Danger Gal Friday: Captain Chasidah “Chaz” Bergren
This weeks’ Danger Gal Friday is Captain Chasidah “Chaz” Bergren from Linnea Sinclair’s RITA Award Winning Science Fiction Romance Gabriel’s Ghost.
Chaz Bergren was once the Pride of the Sixth Fleet and captain of an interstellar patrol ship who often pursued smugglers like Gabriel Sullivan, but the story opens with Chaz sentenced to a penal planet after a court martial for a crime she didn’t commit. From the opening scene, Chaz breaks with stereotypes by getting herself out of her own jam: In the first few pages she kills an eight foot Takan bent on rape. From the get-go we understand Chaz is not to be taken lightly.
Sinclair writes fun space opera, but what she really excels at is intertwining a solid Science Fiction story with Romance. Chaz and Sully have a long history of cat and mouse games, and that undercurrent of attraction weaves its way into every interaction between these two characters, but it doesn’t overshadow other aspects of their personalities or the story.
Chaz is not only an excellent patrol ship captain, but an exceptional one, and also an expert in small weapons and hand-to-hand combat. When she thinks that Sully’s offer of freedom is a trap Chaz calls him on it, threatening bodily harm that isn’t a bluff. She’s been on the prison planet for three weeks at this point in the story and still maintains a calm and in control attitude. Sully isn’t there only just to rescue her, he needs her skills for a very important run.
One of the reviews on Sinclair’s web site is from Cindy Penn of the Midwest Book Review, who points out something else interesting about Chaz:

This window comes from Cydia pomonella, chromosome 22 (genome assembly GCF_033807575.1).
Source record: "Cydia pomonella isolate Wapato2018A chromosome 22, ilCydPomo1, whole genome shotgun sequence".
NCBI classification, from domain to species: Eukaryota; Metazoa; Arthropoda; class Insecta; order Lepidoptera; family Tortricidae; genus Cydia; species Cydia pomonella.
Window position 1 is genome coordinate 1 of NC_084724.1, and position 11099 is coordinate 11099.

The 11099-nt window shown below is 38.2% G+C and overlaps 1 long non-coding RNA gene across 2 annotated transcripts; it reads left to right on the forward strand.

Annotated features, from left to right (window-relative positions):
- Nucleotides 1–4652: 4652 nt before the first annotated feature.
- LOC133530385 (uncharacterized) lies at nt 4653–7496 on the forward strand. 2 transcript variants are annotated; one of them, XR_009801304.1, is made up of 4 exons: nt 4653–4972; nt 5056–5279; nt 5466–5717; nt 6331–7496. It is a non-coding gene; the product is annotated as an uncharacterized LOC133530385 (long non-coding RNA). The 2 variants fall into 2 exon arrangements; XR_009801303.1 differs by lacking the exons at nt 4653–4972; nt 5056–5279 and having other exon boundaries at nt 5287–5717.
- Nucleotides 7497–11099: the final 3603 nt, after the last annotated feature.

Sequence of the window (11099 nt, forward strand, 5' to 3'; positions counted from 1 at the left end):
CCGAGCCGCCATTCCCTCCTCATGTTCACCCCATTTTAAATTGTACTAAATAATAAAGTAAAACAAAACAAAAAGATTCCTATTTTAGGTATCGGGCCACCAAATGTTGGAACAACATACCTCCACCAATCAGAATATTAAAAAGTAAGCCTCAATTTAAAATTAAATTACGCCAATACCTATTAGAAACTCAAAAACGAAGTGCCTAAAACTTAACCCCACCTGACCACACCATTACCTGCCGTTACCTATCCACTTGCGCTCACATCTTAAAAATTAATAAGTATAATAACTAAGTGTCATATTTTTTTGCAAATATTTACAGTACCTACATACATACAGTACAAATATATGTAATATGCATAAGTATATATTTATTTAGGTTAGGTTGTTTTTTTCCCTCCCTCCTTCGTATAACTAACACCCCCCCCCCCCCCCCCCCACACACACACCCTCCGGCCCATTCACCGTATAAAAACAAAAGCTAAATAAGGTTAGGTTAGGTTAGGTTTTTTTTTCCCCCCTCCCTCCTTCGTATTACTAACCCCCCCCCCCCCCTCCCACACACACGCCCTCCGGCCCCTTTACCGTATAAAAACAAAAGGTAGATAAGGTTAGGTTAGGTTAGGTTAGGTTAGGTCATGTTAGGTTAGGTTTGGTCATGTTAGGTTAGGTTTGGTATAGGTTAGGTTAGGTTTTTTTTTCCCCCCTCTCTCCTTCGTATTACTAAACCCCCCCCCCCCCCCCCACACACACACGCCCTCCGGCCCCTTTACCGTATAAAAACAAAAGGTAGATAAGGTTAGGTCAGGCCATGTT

“Furthermore, I confess to a growing weakness for mature heroines who can present themselves as total equals, matching strengths and vulnerabilities to men with likewise believable and endearing characterizations.”
Chaz and Sully have different areas of expertise and they respect that in each other. Chaz isn’t out trying to prove her skills every other page, which is refreshing. No one questions her piloting abilities. Even more than that, Chaz is a sexually experienced woman, once married and divorced. Compared to the monkish life Sully has led, Chaz is in many ways much more experienced.
I don’t want to spoil what Sully’s secret is if you haven’t read this novel yet, especially since it’s fundamental to the story and to Chaz’s acceptance of him. I will say though, that on a second reading it’s fun to see all of the hints Sinclair sprinkled throughout the beginning of the novel. In hindsight, I should have guessed his secret, but it was woven in so subtly I accepted it as part of his personality. It’s delightful to see Sully acting in character throughout the novel, and perhaps that’s why when his secret is revealed it feels right. It’s a surprise, but one that grows out of the naturally unfolding story.